Tuesday, February 28, 2006

Growing Threat Seen In Afghan Insurgency

The director of the Defense Intelligence Agency told Congress yesterday that the insurgency in Afghanistan is growing and will increase this spring, presenting a greater threat to the central government's expansion of authority "than at any point since late 2001."

Bush Again Defends Deal on U.S. Seaports

"What kind of signal does it send throughout the world if it's okay for a British company to manage the ports, but not a company that has been . . . cleared for security purposes from the Arab world?"

Afghan Cabinet Members to Be Confirmed Individually -

'If they destroy our opium crop, how will we feed our family?'

Afghan leader confronts Pakistan over terror support

President Hamid Karzai of Afghanistan has handed over extensive intelligence dossiers to Pakistan's President Pervez Musharraf detailing how suicide bombers who attack targets in Afghanistan are being recruited, trained and equipped in Pakistan.

Thursday, February 23, 2006

Bush Reasserts Ports Deal Poses No Threat

White House Identifies Katrina Response Failures

In a report issued today on lessons learned from the hurricane, the Bush administration pointed to excessive "red tape" in an existing disaster-response plan and urged creation of a new "National Homeland Security University" to train personnel in dealing with catastrophic events.

Tuesday, February 21, 2006

Chance for a new start in Afghanistan

Afghanistan is not Iraq. It should not be necessary to make the point, of course.

Afghan President Warns Against Meddling

KABUL, Afghanistan - President Hamid Karzai has a pointed warning for neighboring nations: Stop meddling in Afghan affairs, or risk seeing chaos spread from a destabilized Afghanistan across the region.

Security Council endorses development compact for Afghanistan

The framework, known as the Afghan Compact, sets out a five-year agenda for sustained engagement with Afghanistan to help consolidate democratic institutions, curb insecurity, control the illegal drug trade, stimulate the economy, enforce the law, provide basic services to the Afghan people and protect their human rights.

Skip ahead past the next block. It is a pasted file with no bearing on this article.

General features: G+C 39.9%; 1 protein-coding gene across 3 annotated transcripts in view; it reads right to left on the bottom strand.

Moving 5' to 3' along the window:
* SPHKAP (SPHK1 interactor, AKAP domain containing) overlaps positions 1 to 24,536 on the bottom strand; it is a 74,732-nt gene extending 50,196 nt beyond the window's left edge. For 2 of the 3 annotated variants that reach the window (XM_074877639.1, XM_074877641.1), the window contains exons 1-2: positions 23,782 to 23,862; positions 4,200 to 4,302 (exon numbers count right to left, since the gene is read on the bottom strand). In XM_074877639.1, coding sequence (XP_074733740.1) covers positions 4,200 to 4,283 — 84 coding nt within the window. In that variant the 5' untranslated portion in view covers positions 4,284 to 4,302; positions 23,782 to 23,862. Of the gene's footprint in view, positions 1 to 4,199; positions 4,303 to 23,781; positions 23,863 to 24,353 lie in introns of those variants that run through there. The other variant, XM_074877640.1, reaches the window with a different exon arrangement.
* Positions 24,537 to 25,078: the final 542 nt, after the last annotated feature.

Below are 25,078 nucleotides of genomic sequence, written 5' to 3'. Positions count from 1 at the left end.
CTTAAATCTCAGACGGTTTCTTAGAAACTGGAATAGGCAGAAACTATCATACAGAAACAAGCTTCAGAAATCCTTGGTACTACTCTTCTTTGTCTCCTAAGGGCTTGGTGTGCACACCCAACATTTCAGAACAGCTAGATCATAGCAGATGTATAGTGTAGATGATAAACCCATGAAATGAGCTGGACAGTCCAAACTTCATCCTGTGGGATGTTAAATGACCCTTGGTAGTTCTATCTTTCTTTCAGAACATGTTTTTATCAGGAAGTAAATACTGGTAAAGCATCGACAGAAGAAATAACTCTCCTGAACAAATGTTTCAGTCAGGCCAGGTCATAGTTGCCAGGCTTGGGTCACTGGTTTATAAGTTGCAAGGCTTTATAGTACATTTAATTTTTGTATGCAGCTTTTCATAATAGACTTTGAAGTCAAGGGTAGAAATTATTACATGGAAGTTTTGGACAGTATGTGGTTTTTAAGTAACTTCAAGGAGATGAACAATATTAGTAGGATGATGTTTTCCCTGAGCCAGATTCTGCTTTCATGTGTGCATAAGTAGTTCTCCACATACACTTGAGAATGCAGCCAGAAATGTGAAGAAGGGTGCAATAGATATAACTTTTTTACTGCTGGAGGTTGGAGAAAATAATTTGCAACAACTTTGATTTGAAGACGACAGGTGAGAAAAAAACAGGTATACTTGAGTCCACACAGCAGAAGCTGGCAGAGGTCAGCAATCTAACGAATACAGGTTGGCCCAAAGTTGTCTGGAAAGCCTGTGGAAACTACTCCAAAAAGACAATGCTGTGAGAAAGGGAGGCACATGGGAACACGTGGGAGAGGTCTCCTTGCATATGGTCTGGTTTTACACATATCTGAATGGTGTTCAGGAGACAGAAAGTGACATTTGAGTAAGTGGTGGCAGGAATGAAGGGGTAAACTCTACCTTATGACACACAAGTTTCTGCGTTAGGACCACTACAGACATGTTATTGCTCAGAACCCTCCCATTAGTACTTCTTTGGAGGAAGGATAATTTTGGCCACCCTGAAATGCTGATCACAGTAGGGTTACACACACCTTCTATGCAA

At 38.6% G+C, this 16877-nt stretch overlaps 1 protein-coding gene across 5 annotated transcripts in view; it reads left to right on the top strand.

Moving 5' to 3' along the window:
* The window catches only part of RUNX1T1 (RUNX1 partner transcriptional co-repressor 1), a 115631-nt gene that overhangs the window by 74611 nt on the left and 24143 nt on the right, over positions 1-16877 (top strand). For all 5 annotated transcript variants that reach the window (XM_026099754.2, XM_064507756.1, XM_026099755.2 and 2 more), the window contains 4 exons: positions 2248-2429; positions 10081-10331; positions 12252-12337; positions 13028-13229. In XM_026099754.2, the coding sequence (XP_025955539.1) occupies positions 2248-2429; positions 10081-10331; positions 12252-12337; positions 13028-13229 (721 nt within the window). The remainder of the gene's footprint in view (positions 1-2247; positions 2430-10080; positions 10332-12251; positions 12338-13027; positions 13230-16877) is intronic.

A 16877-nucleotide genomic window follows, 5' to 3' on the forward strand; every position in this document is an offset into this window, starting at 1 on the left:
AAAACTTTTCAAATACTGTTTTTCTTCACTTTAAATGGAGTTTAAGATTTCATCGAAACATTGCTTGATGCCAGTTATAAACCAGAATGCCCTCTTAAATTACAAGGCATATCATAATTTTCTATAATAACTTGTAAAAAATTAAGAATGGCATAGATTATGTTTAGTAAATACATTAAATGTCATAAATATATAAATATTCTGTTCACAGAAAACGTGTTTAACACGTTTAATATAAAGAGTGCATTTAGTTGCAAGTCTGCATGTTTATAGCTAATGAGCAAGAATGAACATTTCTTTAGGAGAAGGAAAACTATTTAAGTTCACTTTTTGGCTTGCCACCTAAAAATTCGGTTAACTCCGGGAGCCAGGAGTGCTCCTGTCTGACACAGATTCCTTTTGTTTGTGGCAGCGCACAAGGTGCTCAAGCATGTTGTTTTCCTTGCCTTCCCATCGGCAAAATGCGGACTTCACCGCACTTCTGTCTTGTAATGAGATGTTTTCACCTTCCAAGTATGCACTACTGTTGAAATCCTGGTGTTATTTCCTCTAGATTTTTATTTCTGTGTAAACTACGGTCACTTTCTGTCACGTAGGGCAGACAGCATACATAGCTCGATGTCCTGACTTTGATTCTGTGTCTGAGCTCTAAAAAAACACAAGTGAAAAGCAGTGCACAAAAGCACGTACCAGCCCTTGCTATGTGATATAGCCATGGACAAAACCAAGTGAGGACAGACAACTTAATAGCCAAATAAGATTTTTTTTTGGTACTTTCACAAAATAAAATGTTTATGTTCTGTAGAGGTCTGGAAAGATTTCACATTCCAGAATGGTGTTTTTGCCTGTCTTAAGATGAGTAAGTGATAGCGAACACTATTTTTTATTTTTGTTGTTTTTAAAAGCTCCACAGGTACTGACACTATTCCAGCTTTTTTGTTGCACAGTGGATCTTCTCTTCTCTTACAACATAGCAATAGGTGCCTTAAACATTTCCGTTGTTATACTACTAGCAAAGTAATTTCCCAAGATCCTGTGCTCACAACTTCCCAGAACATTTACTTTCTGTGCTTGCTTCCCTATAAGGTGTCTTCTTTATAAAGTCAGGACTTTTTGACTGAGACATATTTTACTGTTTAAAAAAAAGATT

Friday, February 17, 2006

Foreign Policy: The Clash of Caricatures

The European right and Islamist fundamentalists use the controversy to promote cartoonish depictions of each other that fuel their political agendas. Instead of deepening the divide, Europe’s leaders should reach out to moderate Muslims for practical ways to heal the wounds. Caricatures

About 1,000 Muslims Protest Cartoons at U.N.

"Our feelings are hurt," "If someone insults your father, don't you hurt?" said, Magdy Eleish

Wednesday, February 15, 2006

Scholars Debate Religious Iconography -- February 14, 2006

REV. TERRENCE DEMPSEY: One of the things about freedom of speech is also a sense of responsibility. If we abuse people by coming up with stereotypes we see how divisive that is. That does tear at the fabric of our very society. We have to be aware of that.

The Islam the Riots Drowned Out

EMRAN QURESHI--Stigmatized European Muslims are often the targets of right-wing attacks and feel increasingly beleaguered.

Cheney Takes Full Responsibility for Shooting Hunter

"Ultimately, I'm the guy who pulled the trigger that fired the round that hit Harry," he said.

House Report Cites Hurricane Failures

As GOP Focuses on Restructuring Response, Democrats Call for Further Investigation

Cheney Says Shooting Was His Fault

Breaking his silence four days after the shooting, a subdued Cheney recounted the incident in sometimes stark and personal terms, saying he was haunted by the memory of his friend, Harry Whittington, falling to the ground.

Sunday, February 12, 2006

The answer is Gandhi